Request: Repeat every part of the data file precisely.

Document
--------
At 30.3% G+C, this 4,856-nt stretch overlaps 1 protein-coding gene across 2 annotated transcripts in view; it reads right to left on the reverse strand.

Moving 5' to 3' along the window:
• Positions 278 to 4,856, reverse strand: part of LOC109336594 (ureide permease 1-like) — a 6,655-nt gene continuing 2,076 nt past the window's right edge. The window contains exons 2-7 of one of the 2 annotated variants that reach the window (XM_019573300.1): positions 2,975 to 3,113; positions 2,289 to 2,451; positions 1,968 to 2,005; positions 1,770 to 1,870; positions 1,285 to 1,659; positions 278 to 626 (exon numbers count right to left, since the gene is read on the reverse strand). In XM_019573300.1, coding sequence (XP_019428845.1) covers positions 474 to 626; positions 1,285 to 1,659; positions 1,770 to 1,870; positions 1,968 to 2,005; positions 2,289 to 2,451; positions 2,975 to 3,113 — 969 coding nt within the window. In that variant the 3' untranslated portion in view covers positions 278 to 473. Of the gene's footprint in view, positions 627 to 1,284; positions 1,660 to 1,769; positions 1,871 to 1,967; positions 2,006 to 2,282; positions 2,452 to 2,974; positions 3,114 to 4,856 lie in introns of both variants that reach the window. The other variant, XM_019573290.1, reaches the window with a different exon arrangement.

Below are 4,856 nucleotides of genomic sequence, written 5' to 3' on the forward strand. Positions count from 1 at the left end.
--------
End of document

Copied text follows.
At 30.3% G+C, this 4,856-nt stretch overlaps 1 protein-coding gene across 2 annotated transcripts in view; it reads right to left on the reverse strand.

Moving 5' to 3' along the window:
• Positions 278 to 4,856, reverse strand: part of LOC109336594 (ureide permease 1-like) — a 6,655-nt gene continuing 2,076 nt past the window's right edge. The window contains exons 2-7 of one of the 2 annotated variants that reach the window (XM_019573300.1): positions 2,975 to 3,113; positions 2,289 to 2,451; positions 1,968 to 2,005; positions 1,770 to 1,870; positions 1,285 to 1,659; positions 278 to 626 (exon numbers count right to left, since the gene is read on the reverse strand). In XM_019573300.1, coding sequence (XP_019428845.1) covers positions 474 to 626; positions 1,285 to 1,659; positions 1,770 to 1,870; positions 1,968 to 2,005; positions 2,289 to 2,451; positions 2,975 to 3,113 — 969 coding nt within the window. In that variant the 3' untranslated portion in view covers positions 278 to 473. Of the gene's footprint in view, positions 627 to 1,284; positions 1,660 to 1,769; positions 1,871 to 1,967; positions 2,006 to 2,282; positions 2,452 to 2,974; positions 3,114 to 4,856 lie in introns of both variants that reach the window. The other variant, XM_019573290.1, reaches the window with a different exon arrangement.

Below are 4,856 nucleotides of genomic sequence, written 5' to 3' on the forward strand. Positions count from 1 at the left end.